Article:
While I was in Sydney at a Correspondence Chess League of Australia meeting, the event was being run by Stephen Mugford and Harry Press. Around 2 o'clock Harry rang me to tell me that the tournament had been abandoned due to a bomb scare. Apparently a package had been left unattended outside a nearby restaurant and the police were evacuating the area. At first the players moved to our backup venue before the evacuation zone was expanded, at which point entry fees were refunded an everyone went home.
A bit of a shame as apparently the 17 player event was running quite well, and the Canberra weather was excellent for outdoor chess.
So to the list of reasons for stopping a tournament (that previously included thunderstorm, heart attack, and stolen laptop) bomb scare can now be added.

Like deja vu all over again

Logged in late to watch the second game of the 2015 World Cup Final, and thought they were replaying the first game for a second. The I realised that the colours had changed, but the result had not. For the second day in a row Karjakin blew up against Svidler, resigning down material. And while yesterdays game was kind of a slow motion car crash, in this game Karjakin seemed to take a hard left straight into the wall. He took less than a minute to decide on the losing move (37.Rb5) and after following it up with another clunker, resigned.
So Svidler 2-0 up at the half way point, and only needing a draw to win the event.

Karjakin,Sergey - Svidler,Peter [C95]
2015 World Cup, 02.10.2015

Thursday, 1 October 2015

Well that was quick

I would have thought the first game of the Final of the 2015 World Cup would have been a peaceful draw. With 4 games rather than 2, the players could have taken it easy, checked out their opponents prep, and shaken hands around move 30. Instead Karjakin got cracked in 29 moves, with the end of the game looking particularly ugly.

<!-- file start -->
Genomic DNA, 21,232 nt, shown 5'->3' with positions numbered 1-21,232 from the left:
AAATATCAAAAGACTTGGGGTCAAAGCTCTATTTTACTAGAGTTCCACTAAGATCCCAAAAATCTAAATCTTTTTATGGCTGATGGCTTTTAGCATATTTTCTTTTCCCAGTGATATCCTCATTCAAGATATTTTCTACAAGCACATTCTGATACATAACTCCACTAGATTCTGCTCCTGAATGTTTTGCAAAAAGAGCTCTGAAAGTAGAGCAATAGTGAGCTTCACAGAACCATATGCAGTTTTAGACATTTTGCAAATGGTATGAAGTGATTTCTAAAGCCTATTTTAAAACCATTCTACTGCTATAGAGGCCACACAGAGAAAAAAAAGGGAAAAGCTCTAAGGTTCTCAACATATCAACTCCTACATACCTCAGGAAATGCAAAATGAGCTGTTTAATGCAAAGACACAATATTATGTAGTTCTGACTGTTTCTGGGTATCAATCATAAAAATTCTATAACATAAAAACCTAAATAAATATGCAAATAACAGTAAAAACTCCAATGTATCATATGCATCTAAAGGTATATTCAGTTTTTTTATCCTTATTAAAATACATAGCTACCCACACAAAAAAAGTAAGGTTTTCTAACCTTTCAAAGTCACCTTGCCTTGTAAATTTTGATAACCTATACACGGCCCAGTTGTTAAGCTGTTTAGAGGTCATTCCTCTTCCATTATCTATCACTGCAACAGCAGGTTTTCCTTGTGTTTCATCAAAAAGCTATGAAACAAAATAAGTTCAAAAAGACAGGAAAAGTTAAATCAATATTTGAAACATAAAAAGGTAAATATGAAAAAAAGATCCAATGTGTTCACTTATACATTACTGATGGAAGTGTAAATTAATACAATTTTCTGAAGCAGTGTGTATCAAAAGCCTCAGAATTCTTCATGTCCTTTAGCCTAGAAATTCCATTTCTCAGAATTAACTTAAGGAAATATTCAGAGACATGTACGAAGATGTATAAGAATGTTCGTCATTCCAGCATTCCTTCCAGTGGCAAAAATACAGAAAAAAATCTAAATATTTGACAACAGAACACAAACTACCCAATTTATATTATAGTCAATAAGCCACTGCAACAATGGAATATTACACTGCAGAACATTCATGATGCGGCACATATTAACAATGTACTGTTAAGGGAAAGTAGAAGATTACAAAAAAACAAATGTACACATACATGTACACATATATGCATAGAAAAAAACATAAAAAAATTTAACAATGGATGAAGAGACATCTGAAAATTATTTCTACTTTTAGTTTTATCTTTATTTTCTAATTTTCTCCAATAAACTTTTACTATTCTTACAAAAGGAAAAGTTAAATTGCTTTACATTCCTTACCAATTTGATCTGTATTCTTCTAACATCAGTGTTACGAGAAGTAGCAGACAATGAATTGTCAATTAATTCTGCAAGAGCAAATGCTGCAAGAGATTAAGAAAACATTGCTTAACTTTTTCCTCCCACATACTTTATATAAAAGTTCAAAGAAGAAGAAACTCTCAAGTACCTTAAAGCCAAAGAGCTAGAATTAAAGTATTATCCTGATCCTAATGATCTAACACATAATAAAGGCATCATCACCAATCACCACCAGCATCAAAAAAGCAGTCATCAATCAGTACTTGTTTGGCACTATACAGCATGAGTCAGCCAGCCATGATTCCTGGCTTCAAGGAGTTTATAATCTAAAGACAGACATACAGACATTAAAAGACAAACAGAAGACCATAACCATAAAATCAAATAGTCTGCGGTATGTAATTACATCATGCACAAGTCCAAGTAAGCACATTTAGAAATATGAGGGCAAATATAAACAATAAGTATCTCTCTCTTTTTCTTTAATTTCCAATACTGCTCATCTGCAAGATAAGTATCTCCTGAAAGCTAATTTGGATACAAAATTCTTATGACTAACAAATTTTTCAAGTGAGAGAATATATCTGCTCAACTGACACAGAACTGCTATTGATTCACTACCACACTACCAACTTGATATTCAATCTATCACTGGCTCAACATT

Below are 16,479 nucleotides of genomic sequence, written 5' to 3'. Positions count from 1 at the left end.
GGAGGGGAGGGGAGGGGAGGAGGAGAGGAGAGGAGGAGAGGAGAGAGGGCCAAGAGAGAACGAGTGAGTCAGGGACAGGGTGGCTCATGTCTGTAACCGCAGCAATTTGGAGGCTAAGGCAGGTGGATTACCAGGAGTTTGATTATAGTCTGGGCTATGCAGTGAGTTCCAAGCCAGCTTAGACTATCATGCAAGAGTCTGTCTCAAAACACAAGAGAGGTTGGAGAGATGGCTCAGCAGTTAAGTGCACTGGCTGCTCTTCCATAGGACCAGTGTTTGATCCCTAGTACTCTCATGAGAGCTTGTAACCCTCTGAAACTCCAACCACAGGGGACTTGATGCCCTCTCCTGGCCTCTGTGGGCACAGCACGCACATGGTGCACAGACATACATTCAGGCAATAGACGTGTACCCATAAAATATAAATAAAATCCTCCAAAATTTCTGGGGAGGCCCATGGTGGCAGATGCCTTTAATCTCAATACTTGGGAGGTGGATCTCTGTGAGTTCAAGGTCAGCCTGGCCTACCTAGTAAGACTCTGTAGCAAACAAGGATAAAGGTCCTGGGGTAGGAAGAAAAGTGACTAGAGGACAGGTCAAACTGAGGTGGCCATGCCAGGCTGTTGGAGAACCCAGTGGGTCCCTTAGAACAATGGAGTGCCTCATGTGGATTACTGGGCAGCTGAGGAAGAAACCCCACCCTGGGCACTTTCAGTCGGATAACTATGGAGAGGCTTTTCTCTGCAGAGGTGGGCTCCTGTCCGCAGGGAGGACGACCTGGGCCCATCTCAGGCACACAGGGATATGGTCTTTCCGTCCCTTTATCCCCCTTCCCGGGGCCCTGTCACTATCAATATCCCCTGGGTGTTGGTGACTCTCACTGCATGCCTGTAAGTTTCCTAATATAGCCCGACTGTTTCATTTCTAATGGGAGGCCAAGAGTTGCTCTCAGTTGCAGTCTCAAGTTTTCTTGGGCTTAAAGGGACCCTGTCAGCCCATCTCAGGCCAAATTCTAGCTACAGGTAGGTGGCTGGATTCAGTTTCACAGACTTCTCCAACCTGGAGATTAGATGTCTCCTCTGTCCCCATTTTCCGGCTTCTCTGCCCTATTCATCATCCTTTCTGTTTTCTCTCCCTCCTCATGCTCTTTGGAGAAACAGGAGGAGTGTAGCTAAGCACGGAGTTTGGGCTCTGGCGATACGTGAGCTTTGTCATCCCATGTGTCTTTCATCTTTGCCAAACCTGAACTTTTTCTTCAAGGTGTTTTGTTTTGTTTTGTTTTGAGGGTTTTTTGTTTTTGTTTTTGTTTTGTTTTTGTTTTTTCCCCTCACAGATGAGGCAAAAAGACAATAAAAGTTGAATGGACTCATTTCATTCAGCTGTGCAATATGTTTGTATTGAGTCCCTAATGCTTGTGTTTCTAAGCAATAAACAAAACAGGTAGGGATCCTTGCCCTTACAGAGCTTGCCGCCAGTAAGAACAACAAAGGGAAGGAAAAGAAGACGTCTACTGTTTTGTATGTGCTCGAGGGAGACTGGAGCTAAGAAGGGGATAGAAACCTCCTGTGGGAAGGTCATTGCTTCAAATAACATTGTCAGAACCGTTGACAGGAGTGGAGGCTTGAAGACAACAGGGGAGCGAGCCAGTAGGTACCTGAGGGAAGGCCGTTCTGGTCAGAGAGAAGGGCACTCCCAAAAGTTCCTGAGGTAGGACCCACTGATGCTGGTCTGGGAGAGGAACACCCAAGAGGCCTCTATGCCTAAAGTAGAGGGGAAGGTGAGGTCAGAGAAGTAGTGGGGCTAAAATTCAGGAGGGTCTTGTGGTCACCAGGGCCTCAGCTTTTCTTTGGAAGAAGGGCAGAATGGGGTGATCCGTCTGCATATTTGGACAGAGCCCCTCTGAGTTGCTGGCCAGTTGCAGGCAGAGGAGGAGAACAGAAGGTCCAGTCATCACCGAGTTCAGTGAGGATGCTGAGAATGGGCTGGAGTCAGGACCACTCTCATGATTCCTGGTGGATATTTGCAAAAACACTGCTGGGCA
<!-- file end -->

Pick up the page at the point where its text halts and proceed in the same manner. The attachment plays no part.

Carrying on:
After a closed opening, the position opened up in Svidler's favour. 20.Qb3 seemed to be the turning point of the game, as after that Karjakin had to meet a succession of threats, with his position getting steadily worse. By move 26 Svidler was totally winning, and Karjakin resigned a few moves later.

Svidler,Peter - Karjakin,Sergey [C00]
2015 World Cup, 01.10.2015

If you ever get this position ...

I suspect winning opening novelties are getting harder to come by these days, as (a) a lot of them have been found in the past and (b) computers. These means that anything really fun is most likely to occur in an obscure line which might take years before someone plays it against you.
An example of this, from one of my own games, did not happen the other night. It was a blitz game, and my opponent kindly went down the main line of the Traxler (no wimpy Bxf7+ thank you). He was even generous enough to grab my knight on move 9, a move that I remembered was supposed to be bad, but for reasons that escaped me. It turns out that it this opinion may not be accurate (in the computer age), but the line he did play was still god for me. That is, if I managed to find 13. ... Be6!! over the board. Turns out I did not, going for the obvious 13. ... Bh3+ which only lead to a perpetual.
Now I don't know whether this move had been found in analysis, but it certainly didn't turn up in my database. So if you ever get the position after move 12 on the board, you now know what to do!

Litchfield, Fred - Press, Shaun
ANU Spring Blitz, 23.09.2015